With these understandings of God’s grace, it’s important to note that a missional view of grace, humans who receive these forms of grace become agents of grace themselves. They become people who generously extend God’s grace to others in all its forms. They help people flourish and live, acting as agents of life in the world. They practice forgiveness, and stand for wholeness. not only do they participate in God’s mission themselves, but they welcome others into it as well. In living generously, the grace of God that has become wrapped into their story is unleashed on the other people around them, seeping into the cracks of the broken world. Missional Christians become people of Grace, modeling in their own lives what they have received from God.

 

Seeing and Sorting


Threat.
Customer.
Challenge.
Helper.
Savior.
Sinner.

When we encounter other people, our incredible brains rush to process what they mean to us. It rushes to categorize the person, using the categories that we’ve set up over time. “Like Me”, “Not Like Me” are the most basic ones, and I heard a study that even infants show signs of using these filters. Over time we develop more sophisticated versions, although most of us retain that primal dichotomy as the “root directory” of our system. People fall into the “Like Me” or “Not Like Me” categories for a breathtakingly wide variety of causes, ranging from ethnic distinctions to the type of music the prefer, the sorts of foods they eat and the ways they would imagine our shared public life together. Not all of these are trivial.

J.K. Rowling’s Harry Potter universe played with this pretty well with the “sorting hat” scenes. Sure, there’s some trivial stuff there, sorting people based on style—but it also carried character implications as well. One of the fascinating turns in the series was how Rowling later played on the stereotypes of the sorting—it turned out that the lines between good and evil weren’t laid out precisely as the early scenes seemed to portray. The failure of both heroic and villainous characters to realize that gave the stories serious emotional weight to play around with.

Our own propensity for categorization extends deeply into our religious lives as well, and we’ve been remarkably creative in our invention of divisions and distinctions. Dogma and practice each have their own way of cutting the deck, and style has its say as well in how we perceive the categories of religious practice and the communities that pursue them. Not all of these are trivial either—although some of them are.

Even within religious communities, within congregations, people who are gathered together, presumably with substantial common ground, there are plenty of ways to chop things up. Although Luther’s claim that each of us is simultaneously sinner and saint certainly has merit, we generally see the sinners and saints as different categories of people, and can find people in the church that match our conception of each without difficulty. Perhaps its the type of sin that we use to create the dividing line, or perhaps the intensity of its effects. I think the public/private nature of wrongdoing has often been a categorical marker, and there are others, too. It’s easy to peg a brother in the “sinner” category if he has some other “Not Like Me” markers.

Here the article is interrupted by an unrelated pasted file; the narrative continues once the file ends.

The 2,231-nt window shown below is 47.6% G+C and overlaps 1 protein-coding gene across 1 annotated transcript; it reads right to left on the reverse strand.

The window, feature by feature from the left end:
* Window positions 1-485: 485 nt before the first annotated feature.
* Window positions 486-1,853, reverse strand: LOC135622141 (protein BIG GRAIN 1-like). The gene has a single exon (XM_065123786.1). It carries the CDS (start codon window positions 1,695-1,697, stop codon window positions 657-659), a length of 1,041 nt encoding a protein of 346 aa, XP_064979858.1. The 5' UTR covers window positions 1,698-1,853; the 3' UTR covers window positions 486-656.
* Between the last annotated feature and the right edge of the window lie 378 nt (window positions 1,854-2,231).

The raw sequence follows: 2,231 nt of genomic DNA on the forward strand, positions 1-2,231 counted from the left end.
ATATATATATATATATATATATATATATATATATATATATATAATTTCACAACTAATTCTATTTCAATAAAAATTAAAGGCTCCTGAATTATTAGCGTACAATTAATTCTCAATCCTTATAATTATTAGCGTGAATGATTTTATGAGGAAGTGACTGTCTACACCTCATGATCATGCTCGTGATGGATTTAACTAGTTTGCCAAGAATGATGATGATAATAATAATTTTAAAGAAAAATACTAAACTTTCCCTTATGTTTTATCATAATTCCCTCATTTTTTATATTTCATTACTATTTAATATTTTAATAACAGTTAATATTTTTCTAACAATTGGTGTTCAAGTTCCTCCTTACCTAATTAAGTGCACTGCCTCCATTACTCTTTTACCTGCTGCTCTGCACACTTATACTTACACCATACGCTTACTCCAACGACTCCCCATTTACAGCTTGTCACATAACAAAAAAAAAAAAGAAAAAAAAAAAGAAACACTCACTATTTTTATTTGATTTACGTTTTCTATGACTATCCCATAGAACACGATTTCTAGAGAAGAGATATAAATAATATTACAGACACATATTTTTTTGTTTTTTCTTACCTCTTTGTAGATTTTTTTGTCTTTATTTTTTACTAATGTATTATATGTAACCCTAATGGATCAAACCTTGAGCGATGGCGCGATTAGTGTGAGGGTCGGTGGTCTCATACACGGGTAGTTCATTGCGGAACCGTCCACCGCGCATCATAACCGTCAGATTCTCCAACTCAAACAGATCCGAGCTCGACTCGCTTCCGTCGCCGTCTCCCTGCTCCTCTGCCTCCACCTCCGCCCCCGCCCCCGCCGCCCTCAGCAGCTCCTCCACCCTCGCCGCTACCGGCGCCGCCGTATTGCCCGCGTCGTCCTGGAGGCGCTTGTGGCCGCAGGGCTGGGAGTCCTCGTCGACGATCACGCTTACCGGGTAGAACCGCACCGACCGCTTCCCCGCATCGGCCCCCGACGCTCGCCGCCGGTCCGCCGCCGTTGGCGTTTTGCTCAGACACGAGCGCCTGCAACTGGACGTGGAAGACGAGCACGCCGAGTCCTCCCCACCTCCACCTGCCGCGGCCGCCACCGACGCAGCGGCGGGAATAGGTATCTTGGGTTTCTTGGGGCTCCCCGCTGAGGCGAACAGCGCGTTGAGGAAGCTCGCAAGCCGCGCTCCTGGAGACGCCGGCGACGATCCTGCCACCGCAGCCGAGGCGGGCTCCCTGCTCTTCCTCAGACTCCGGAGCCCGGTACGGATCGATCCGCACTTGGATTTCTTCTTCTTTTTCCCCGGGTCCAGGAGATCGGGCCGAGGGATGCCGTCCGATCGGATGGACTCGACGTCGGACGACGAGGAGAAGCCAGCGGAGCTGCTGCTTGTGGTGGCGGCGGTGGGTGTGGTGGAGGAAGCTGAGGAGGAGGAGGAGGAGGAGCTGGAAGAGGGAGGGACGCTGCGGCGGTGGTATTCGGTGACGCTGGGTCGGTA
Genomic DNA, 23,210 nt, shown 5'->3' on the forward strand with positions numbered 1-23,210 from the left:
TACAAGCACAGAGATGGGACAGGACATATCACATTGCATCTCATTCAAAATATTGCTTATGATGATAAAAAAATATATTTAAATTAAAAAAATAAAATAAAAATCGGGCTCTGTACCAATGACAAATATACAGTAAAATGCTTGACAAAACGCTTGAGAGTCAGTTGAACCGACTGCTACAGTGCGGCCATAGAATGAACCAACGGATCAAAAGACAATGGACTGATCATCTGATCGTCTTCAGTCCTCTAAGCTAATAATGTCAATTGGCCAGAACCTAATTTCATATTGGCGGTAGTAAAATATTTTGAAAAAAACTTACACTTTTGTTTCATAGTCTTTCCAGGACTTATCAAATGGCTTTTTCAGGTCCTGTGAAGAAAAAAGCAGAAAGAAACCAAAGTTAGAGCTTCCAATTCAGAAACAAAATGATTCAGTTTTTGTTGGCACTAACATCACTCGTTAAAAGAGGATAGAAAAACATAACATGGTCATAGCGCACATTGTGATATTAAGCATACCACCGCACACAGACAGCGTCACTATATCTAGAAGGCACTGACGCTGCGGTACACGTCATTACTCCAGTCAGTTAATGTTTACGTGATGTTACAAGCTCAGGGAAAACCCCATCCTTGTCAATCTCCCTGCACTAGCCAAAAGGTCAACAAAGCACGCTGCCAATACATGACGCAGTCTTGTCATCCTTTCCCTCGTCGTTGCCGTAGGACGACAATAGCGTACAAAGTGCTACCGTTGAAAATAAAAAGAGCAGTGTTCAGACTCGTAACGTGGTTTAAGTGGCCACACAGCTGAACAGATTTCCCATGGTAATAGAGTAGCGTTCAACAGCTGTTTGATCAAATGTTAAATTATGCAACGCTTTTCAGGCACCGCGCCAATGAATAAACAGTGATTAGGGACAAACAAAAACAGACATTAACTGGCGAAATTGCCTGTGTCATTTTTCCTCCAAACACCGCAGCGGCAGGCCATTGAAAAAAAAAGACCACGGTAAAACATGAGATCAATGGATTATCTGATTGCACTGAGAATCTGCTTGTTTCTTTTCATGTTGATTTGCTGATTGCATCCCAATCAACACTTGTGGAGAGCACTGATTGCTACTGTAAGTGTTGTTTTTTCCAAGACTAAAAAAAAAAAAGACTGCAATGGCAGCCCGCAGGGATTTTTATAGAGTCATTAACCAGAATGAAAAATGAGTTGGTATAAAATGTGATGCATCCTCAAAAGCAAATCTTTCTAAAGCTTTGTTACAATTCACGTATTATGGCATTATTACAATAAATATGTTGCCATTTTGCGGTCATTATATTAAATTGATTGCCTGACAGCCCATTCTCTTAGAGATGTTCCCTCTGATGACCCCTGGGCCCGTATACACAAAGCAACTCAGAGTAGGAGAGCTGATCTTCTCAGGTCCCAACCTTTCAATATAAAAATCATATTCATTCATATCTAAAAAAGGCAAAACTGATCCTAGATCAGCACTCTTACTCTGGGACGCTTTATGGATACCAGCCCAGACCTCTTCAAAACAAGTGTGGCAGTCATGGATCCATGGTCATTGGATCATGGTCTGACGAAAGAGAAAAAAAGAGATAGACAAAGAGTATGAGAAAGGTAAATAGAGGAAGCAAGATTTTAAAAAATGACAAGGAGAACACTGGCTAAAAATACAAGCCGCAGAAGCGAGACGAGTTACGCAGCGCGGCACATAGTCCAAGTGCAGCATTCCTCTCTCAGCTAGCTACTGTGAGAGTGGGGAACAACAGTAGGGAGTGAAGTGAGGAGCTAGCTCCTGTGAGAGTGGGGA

One of the incredible features of the story of Jesus is his propensity to cut against these divisions, or to upend them. Jesus reminds the  baffled religious folk that Zacchaeus is “also a son of Abraham”. He proclaims that he has not come to call the righteous but sinners to repentance—while making those very sinners his most trusted disciples.

Jesus has a different way of seeing people. He seems to have a particular way of cutting through the externals, the masks that hide people, and he has a way of seeing something more essential, more human. He ignores the lenses that would cast people in a favorable or unfavorable light, and sees them for who they really are. This shouldn’t be that surprising; we’ve known since the time of David that “humans look at the outward appearance, but the Lord looks at the heart” (1 Sam 16:7).

Perhaps it’s too much to ask that we learn to do the same; after all, we don’t have the same kind of access to the heart, do we? But maybe it’s enough for us to at least hold our judgements in check a bit, to recognize that what we see about people isn’t necessarily the whole story. If we can do that, we keep the door open for not only what God might do in their stories, but through us in their story. Holding back our judgements (or at least knowing that our conclusions are at best provisional and shouldn’t be held too tightly) allows us to be open to participating in God’s work. It puts us in a posture of missional readiness, so that we’re more ready to respond to possibilities. We’re ready for the opportunities to bless their lives that might come our way.